Govt expects $100m in asset sales fees
Thursday 15 Dec 2011 4:08 p.m.
MRP operates under the retail brand Mercury Energy
By By Paul McBeth
The Government will probably stump up around $100 million in fees to investment banks preparing the partial sell-down of state-owned energy companies, State-Owned Enterprises Minister Tony Ryall says.
He told a media briefing in Wellington the mixed ownership model is a "very very big programme" but he wouldn't expect to pay hundreds of millions of dollars for it.
Rather it would be "more around $100 million". That would work out to be around 1.8 percent of the sale price, which was in line with costs relating to the Contact Energy privatisation in 1999.
In June, Mr Ryall told Parliament's commerce select committee the Treasury's expected range of fees of between 2 percent and 9 percent was at the high end of the scale.
The government confirmed Mighty River Power as the first electricity generator and retailer to go to market, with a sale flagged for the third quarter next year. Treasury officials estimate the company could raise as much as $1.8 billion.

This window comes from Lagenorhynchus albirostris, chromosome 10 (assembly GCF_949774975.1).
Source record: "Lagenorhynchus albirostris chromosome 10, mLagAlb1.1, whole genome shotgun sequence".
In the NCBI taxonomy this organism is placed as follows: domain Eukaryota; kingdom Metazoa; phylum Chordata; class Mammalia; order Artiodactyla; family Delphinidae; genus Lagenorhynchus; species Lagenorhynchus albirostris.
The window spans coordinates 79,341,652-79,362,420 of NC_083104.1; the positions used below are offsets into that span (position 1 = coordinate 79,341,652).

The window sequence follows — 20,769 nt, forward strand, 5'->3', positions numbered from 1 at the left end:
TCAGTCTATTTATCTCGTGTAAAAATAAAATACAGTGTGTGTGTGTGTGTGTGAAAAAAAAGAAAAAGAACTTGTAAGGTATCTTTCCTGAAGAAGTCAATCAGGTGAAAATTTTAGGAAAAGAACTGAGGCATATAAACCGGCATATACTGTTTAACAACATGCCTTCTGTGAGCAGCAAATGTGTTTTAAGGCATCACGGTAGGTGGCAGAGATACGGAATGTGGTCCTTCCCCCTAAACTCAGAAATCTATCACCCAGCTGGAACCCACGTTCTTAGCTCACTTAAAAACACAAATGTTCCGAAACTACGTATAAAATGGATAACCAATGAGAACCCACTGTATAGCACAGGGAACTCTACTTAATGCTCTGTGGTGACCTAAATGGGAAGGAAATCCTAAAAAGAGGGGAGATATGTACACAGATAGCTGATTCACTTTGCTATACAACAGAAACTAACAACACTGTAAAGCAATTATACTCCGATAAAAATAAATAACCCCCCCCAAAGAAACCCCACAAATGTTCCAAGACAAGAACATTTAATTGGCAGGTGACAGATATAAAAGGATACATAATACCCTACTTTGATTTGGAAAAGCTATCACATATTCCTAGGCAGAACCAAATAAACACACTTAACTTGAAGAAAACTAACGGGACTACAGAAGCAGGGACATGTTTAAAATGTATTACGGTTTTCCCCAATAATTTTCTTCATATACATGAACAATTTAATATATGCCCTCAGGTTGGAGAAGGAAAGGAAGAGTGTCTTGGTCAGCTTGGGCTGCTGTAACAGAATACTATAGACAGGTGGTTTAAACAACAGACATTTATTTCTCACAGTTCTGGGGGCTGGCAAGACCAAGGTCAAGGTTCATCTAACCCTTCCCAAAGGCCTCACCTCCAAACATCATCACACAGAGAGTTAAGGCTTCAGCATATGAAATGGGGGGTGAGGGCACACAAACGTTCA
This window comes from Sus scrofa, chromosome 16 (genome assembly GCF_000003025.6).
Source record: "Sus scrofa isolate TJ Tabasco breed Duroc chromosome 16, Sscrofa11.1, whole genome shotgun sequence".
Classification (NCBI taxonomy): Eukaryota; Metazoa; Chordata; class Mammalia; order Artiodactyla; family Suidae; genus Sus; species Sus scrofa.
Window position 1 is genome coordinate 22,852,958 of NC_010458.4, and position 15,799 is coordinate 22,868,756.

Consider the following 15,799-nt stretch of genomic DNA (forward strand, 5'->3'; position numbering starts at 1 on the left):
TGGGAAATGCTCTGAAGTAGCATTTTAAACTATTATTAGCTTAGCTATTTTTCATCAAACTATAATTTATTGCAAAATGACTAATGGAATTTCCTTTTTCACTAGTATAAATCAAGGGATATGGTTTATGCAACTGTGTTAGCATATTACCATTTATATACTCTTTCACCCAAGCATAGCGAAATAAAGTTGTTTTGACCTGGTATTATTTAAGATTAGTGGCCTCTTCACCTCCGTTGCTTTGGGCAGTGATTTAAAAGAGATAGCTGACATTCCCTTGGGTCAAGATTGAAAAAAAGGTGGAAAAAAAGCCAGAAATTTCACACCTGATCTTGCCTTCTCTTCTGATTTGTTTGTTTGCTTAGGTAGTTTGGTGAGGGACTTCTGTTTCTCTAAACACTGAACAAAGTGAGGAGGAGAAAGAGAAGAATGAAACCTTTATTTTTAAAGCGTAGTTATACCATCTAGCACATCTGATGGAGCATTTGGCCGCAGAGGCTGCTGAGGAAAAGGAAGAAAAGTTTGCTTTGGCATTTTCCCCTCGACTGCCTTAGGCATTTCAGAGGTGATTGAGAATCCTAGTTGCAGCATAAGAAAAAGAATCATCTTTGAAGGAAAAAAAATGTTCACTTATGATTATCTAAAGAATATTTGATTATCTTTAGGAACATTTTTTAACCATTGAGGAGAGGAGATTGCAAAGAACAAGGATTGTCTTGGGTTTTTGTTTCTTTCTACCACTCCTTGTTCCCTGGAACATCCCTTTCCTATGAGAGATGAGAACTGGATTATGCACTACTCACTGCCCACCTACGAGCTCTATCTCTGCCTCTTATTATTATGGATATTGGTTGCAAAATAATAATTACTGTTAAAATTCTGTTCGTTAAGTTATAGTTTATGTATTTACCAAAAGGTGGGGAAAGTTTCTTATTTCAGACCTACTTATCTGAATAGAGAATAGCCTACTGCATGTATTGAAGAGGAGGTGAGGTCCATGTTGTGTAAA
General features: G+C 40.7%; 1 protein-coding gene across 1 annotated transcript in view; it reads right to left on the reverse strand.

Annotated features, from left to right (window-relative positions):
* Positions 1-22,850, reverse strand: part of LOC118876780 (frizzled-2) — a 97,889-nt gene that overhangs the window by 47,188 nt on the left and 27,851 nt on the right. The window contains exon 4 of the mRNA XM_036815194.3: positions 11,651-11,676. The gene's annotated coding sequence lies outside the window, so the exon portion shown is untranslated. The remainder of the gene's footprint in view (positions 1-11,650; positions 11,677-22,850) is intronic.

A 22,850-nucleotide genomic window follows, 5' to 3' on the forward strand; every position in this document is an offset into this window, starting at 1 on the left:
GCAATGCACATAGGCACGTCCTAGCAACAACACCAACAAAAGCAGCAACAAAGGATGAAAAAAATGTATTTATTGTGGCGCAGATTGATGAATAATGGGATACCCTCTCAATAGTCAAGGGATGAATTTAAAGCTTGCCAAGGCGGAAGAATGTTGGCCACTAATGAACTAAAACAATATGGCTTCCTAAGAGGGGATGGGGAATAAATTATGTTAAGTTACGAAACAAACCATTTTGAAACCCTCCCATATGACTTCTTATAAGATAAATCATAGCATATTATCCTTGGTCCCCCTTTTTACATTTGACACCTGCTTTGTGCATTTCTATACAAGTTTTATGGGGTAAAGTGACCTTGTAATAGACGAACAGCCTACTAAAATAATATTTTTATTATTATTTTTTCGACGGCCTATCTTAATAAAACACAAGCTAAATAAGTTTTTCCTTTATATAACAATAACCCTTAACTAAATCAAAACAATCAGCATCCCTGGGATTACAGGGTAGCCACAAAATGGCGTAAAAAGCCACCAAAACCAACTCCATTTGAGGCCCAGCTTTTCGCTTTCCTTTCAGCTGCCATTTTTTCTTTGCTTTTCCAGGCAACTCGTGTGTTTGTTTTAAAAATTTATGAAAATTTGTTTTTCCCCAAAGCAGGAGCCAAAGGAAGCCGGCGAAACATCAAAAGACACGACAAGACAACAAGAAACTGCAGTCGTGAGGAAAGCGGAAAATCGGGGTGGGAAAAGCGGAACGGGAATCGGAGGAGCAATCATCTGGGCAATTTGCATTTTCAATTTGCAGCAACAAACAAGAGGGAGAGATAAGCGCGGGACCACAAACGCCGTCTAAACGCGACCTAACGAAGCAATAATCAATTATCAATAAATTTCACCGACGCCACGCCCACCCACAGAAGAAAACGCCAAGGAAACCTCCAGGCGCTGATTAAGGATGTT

Finance Minister Bill English says the government, as shareholder, is limited in what it can say due to securities market disclosure rules, but more information will be forthcoming next March or April once the lead manager has completed due diligence.
MRP, which operates under the retail brand Mercury Energy, has produced consistently better returns on capital than its two state-owned rivals and candidates for partial sale, Meridian and Genesis Energy.
"It's a very good size to offer Kiwis that should have very good interest to New Zealanders and sufficient scale to market," Mr Ryall said.
The government hopes to raise as much as $7 billion by selling down minority stakes in Meridian, Genesis, MRP, coal miner Solid Energy, and Air New Zealand.
The sale programme will get legislative sign-off as part of the supply and confidence deal with United Future.
Mr English confirmed no shareholder, other than the government, will be allowed to own more than 10 percent of the entities.